Members of the Security Council briefed the 15-nation organ today on their visiting missions to Guinea-Bissau, Mali and Senegal, providing a closer examination of the current situations in those West African countries and the wider region.
Delivering briefings on the missions, comprising Council members and Secretariat officials, the representatives of Angola, France and Senegal presented highlights as well as insights into concerns about pressing security and political challenges. The visits took place between 3 and 9 March.
Regarding the visit to Mali, François Delattre (France), who co-led that leg of the mission with Fodé Seck (Senegal), said they had met with all stakeholders, including Government officials, local groups, civil society organizations and religious leaders, to glean a better on-the-ground understanding. The visit had helped the mission to focus on three messages: the restoration of friendly relations, the implementation of the peace agreement and the ongoing threat of terrorism. Emphasizing the importance of meeting the asymmetric challenges confronting the United Nations Multidimensional Integrated Stabilization Mission in Mali (MINUSMA), he called upon Council members to help strengthen the Mission.
Briefing on the Guinea-Bissau leg, Gorgui Ciss (Senegal) on behalf of Mr. Seck, co-leader with Ismael Abraão Gaspar Martins (Angola), said they had held meetings with President José Mário Vaz, Prime Minister Carlos Correia and other high-level officials, with discussions centring on prevailing concerns. The Council had delivered key messages as an expression of its interest in helping the country. It had underlined the importance of inclusive dialogue and the efforts of the ECOWAS Mission in Guinea-Bissau (ECOMIB). Noting that the current crisis was affecting the African Party for the Independence of Cape Verde and Guinea (PAIGC), he said discussions had also been held on the crisis within the ruling party. In another meeting, a party official had denied any involvement in the current situation, he added.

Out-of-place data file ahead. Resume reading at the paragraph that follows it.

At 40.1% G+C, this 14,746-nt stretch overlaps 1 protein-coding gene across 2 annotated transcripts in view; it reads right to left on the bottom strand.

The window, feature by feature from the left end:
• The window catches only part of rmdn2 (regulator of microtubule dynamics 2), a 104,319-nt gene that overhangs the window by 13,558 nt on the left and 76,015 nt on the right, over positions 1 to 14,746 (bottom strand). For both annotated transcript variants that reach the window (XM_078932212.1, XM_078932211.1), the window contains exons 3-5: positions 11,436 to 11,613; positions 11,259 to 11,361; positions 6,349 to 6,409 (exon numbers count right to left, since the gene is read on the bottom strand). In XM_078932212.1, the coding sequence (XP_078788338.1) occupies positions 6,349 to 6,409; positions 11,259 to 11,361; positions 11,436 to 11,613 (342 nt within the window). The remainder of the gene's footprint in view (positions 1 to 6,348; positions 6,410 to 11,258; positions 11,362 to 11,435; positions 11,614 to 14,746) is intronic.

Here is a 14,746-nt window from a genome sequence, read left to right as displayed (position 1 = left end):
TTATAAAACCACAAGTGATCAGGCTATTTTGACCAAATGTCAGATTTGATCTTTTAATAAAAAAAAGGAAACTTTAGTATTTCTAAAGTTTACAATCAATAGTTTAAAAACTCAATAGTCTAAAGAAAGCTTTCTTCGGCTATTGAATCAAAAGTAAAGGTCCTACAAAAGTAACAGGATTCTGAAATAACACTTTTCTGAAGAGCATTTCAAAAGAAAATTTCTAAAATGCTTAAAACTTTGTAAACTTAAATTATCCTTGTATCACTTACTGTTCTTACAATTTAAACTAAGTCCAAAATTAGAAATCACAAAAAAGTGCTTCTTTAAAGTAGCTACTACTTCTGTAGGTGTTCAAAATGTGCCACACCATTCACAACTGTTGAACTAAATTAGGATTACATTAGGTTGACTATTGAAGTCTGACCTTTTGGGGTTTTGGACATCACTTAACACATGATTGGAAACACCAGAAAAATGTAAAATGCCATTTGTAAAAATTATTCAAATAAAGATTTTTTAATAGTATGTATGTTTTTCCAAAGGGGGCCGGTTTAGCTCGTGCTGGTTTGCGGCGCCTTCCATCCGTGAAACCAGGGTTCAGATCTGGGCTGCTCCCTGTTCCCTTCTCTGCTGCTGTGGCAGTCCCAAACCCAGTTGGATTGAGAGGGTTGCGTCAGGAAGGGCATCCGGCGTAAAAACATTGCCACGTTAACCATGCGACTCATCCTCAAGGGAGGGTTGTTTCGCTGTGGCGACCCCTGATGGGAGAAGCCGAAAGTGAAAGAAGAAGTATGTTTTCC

He cited President Vaz as having called for a political solution through dialogue involving all parties. The President had also said that political disputes should not be submitted to judiciary bodies and that he was committed to the constitution. In turn, Council members had recognized the threats posed by of organized crime, drug trafficking and extremist groups, he said, adding that the mission had left Guinea-Bissau concerned about the situation, and had encouraged political parties to resolve their differences through dialogue.
Providing highlights of the visit to Senegal was Ismael Abraão Gaspar Martins (Angola), Council President for March and head of that leg of the mission. He said they had met with officials at the United Nations Office for West Africa and the Sahel (UNOWAS) and the Economic Community of West African States (ECOWAS). They had heard briefings on the rise of terrorist threats, including those by Boko Haram, and had been informed about requests for support submitted by countries in the region. Mohammed Ibn Chambas, the Secretary-General’s Special Representative and Head of UNOWAS, had briefed Council members on related developments.
He said the visit had ended with a meeting with President Macky Sall of Senegal, in his capacity as Chair of ECOWAS, who had presented an assessment of threats in the region, the situation in Mali and the need to maintain that country’s territorial integrity. President Sall had said that MINUSMA should receive adequate support so that it could discharge its mandate fully, and that there was a need for countries to develop their capacities to deal with regional threats. President Sall had also urged national authorities in Guinea-Bissau to work together and emphasized the role of ECOWAS in the maintenance of peace and security in the country. The President had then requested that the Council support the African Union’s mission to Burundi.
The meeting began at 11:13 a.m. and ended at 11:35 a.m.
* The 7646th Meeting was closed.